Poker professionals pride themselves on their ability to make big laydowns. A big laydown is a situation where you actually have a strong hand but fear your opponent has an even stronger one. So, you decide to fold your cards.
Here’s a big laydown I made in a tournament in Atlantic City. Big might be an understatement.
The pot was raised before the flop, called, and then reraised to me. Sitting in the big blind, I was holding pocket kings. I wasn’t about to mess around with the hand, so I decided to reraise again.
Well, the first two players folded, but the remaining one went all-in.
Oh no, I thought, does this guy really have a pair of aces?
After giving it some serious thought, I decided to fold the second best possible hand before the flop. Now that was a huge laydown.
There was only one problem. My opponent showed me his hand — pocket queens!
I had him beat, but my hand was already in the muck.
So much for my masterful laydown. I outsmarted myself and lost an opportunity to double my money as a 4:1 favorite.
That’s the problem with making a big laydown. When you’re wrong, it’s a fiscal nightmare. Having said that, if you never fold the best hand, you’re probably calling too much.
Sometimes, though, a hand just seems too strong to throw away.
You’re playing Limit Hold’em and start with Kh-10h. The final board reads Jh-6h-2c-7c-9h, giving you the second nut flush. Only the ace-high flush can beat you. Your hand is clearly strong enough to bet on the river. But what happens if someone comes over the top with a raise?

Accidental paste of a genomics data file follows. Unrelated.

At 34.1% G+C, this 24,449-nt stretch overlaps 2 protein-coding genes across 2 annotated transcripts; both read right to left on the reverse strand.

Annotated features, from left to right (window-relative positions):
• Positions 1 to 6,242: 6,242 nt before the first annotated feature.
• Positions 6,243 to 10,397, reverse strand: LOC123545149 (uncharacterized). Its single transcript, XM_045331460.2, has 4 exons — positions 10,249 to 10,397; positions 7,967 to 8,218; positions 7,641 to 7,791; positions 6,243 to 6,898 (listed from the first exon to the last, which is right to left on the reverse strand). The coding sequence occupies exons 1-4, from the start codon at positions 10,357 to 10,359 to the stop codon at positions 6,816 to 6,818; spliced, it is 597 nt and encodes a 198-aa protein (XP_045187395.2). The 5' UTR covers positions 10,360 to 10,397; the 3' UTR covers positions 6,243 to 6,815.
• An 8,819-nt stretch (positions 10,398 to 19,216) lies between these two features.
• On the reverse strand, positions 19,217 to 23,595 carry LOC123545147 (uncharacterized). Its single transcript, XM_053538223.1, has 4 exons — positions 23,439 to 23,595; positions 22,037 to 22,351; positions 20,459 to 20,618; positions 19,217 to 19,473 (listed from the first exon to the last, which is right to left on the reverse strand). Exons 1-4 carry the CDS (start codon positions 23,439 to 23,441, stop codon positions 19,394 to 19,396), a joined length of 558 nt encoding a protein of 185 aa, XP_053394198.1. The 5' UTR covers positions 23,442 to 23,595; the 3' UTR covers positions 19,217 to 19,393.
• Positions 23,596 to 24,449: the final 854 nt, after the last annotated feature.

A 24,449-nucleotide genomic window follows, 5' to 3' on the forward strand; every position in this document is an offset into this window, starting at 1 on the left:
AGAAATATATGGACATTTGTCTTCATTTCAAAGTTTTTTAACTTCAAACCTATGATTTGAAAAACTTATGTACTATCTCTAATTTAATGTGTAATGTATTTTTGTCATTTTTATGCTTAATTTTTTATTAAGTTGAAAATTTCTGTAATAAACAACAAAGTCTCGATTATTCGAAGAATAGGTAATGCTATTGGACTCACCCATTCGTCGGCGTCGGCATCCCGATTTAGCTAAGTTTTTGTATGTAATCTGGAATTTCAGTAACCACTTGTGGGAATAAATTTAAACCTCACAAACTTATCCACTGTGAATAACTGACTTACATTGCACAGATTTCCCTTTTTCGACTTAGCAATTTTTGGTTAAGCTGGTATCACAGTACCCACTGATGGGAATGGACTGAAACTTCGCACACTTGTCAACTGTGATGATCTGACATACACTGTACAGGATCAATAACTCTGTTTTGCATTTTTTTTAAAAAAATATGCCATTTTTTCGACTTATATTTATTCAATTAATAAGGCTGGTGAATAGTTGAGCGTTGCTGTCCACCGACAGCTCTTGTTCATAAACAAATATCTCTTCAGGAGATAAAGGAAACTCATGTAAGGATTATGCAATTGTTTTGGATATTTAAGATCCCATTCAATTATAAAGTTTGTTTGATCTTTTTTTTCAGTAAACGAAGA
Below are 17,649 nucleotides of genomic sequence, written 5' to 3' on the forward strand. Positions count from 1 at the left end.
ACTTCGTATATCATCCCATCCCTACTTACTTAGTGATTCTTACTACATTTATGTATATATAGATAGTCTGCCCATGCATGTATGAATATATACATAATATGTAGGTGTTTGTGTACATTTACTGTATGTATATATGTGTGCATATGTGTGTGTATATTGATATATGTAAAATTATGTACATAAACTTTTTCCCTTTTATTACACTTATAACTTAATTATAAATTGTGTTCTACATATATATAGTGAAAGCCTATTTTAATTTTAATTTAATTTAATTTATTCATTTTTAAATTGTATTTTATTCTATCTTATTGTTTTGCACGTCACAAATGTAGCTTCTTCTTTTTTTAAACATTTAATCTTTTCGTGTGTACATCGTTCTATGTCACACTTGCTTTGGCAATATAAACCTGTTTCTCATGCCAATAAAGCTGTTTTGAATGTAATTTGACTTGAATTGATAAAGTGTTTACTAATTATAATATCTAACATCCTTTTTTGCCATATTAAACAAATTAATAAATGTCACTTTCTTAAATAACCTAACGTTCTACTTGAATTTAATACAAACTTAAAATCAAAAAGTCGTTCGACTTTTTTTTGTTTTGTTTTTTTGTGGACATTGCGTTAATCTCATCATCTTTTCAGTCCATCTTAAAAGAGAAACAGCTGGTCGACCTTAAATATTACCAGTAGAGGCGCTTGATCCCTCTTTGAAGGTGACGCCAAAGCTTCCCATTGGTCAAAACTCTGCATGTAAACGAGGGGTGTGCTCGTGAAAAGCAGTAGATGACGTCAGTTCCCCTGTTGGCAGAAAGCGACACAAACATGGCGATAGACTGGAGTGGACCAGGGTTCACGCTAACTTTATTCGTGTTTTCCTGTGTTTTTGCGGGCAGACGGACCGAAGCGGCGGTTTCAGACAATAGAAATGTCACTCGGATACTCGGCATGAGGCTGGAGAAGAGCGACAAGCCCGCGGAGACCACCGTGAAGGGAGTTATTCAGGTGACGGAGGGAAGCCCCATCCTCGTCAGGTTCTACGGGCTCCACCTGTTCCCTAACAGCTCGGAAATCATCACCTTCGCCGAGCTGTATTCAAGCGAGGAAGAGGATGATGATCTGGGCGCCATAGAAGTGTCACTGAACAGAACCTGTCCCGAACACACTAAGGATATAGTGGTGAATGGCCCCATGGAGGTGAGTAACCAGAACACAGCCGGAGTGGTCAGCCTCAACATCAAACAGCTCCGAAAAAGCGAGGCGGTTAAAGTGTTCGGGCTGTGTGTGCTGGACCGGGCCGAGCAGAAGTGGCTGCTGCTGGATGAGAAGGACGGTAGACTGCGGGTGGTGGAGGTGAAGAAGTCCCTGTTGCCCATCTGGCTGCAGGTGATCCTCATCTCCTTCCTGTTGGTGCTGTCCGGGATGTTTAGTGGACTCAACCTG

He could be bluffing. He could be raising with a weaker flush. More often than not, though, he’ll have precisely the one hand you can’t beat — the nut flush.
So how do you play it?
The first thing to figure out is the price the pot is laying you to call. If there’s $120 in there, and you only have to call $20 to see your opponent’s hand, you’re getting 6:1 odds that your opponent doesn’t have the one hand that beats you.
There’s no laydown happening here. Throw in the $20 since you’d only have to be right one out of every six times for the call to be correct.
Now let’s look at an example where a big laydown makes sense.
You’re in a No Limit game and your bankroll is $280. You hold As-9s and the final board reads Qs-7s-7c-Jh-2s. This time, you have the nut flush, but, remember, you don’t have the nut hand, as any full house can beat you.
Let’s say you’re up against a very tight player, and you decide to bet the pot: $30. That leaves you with a total of $250.
What should you do if he decides to raise, putting you all-in?
This is no easy decision.
There are only two realistic scenarios here. You know he doesn’t have the nut flush, since you do, so he either has a full house or he’s bluffing.
Count the size of the pot and figure out the pot odds. There’s already $90 in the pot plus an additional $250 that he raised. This means that you have to call $250 to win $340. Your pot odds are only a measly 1.36:1 ($340/$250), just slightly better than even. It’s just not worth playing this hand.
The good news is that you don’t have to be too precise with your math. All the math does is help you determine if it’s the right time to play or the right time to make the big laydown.
Visit www.cardsharkmedia.com/book.html for information about Daniel Negreanu’s new book, Hold’em Wisdom for All Players.
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